Bitcoin could be the Spanish Piece of Eight of 21st Century, says US academic
The discovery of the Potosi mine in Peru by Spanish colonialists in the 16th Century resulted in a massive increase in silver production and the subsequent spread of the Silver Dollar, or Piece of Eight.
With its use by communities that reached from the New World to China, that Spanish coin became what is generally recognised to have been the world’s first global currency.
Five hundred years later, bitcoin could be just as important, standing as it does on the threshold of global digital adoption.
This was the theory outlined on Friday by an American academic who noted that the potential of bitcoin had its most powerful comparison with events in the middle of the 16th Century and their “centrality in the history of world trade and global currency”.
“New World silver [created] a global social universe, connecting the entire planet for the first time in recorded history in a networked economy,” said Zac Zimmer, an assistant professor of Spanish at Virginia Polytechnic Institute and State University.
Speaking at the Theorising the Web conference in New York, he added: “These global flows of labour and accumulation were tied together by an extractive economy, and it is that extractive economy which bitcoin seeks to reproduce in the digital universe.”
The battle by bitcoin adherents for its acceptance and adoption continues, but almost every day there are both anecdotal and fixed signs of its progress. There are currently 14m bitcoins in circulation, worth around $3.1bn at the current exchange rate of around $220 per coin.
Reuters reported that last month, the British government announced plans to regulate digital currency exchanges in order to prevent their use in money-laundering, and to help to develop a set of standards for cryptocurrencies. The move was praised by backer of bitcoin for lending legitimacy to the currency.
“London has been the home of financial innovation for hundreds of years,” Nicolas Cary, the co-founder of Blockchain, which provides bitcoin data and virtual wallet software for storing the currency, told the news agency.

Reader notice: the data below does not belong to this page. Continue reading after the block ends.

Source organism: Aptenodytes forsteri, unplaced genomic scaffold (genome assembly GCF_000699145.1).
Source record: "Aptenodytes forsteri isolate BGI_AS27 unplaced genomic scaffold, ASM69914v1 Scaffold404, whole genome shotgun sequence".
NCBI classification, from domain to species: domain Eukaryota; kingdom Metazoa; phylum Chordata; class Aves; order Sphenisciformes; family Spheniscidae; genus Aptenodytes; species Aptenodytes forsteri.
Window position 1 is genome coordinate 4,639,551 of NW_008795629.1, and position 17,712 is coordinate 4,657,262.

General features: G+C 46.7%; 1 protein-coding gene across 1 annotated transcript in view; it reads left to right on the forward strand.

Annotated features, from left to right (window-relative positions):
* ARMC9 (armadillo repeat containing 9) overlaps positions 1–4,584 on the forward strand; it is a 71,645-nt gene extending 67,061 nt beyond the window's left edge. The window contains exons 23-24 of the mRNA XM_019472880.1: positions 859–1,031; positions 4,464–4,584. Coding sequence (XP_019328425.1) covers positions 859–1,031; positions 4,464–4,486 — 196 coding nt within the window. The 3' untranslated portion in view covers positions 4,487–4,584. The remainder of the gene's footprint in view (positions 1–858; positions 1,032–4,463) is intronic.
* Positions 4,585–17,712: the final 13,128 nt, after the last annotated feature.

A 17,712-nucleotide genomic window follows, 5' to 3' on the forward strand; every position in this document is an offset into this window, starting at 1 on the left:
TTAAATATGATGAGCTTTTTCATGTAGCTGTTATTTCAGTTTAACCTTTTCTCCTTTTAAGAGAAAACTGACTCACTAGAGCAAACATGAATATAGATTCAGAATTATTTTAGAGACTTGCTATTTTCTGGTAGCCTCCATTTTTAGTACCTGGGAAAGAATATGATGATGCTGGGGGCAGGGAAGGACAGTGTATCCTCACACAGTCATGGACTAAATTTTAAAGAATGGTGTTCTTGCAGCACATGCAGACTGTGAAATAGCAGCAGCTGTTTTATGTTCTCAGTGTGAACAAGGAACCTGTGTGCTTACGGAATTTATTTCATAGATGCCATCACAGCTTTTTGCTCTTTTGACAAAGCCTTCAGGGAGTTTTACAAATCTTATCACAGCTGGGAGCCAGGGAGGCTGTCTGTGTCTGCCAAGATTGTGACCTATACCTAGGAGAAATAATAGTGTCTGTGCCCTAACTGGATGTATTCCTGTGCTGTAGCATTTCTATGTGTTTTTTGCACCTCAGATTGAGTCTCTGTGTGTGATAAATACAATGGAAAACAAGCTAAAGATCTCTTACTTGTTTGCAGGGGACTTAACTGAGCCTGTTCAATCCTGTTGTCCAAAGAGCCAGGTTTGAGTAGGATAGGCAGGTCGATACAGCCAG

“It would be a historical mistake not to make this the home of digital currencies. There's an incredible amount of talent and experience here.”
And just last week, Republican Rand Paul triggered more debate when he became the first US presidential candidate to announce he would accept bitcoin contributions towards his campaign costs.
The New York Times reported the move would likely “highlight his edgy appeal to other libertarians, tech-savvy voters, young people and others who favour bitcoins”.
Dr Zimmer said much had been written likening bitcoin to a digital gold standard. But he said a more apt comparison was with the Silver Piece of Eight, the circulation and adoption of which became possible because of the exploitation of the Potosi mine and the development of the so-called patio process, which used mercury to recover silver from ore and replaced traditional smelting.
“The Piece of Eight solidified a global trade network, it reoriented hierarchies of power the world over, and, during the late 16th and early 17th centuries, most of it came from one single mountain deep in Peru,” he said.
He added: “The Potosi discovery, the arrival of the patio process and the silverisation of the Chinese economy all occurred within a few generations. It is the nexus of these global events - political-economic, technological, and geo-political - that provide such an apt comparison with the bitcoin moment.”
Independent News Service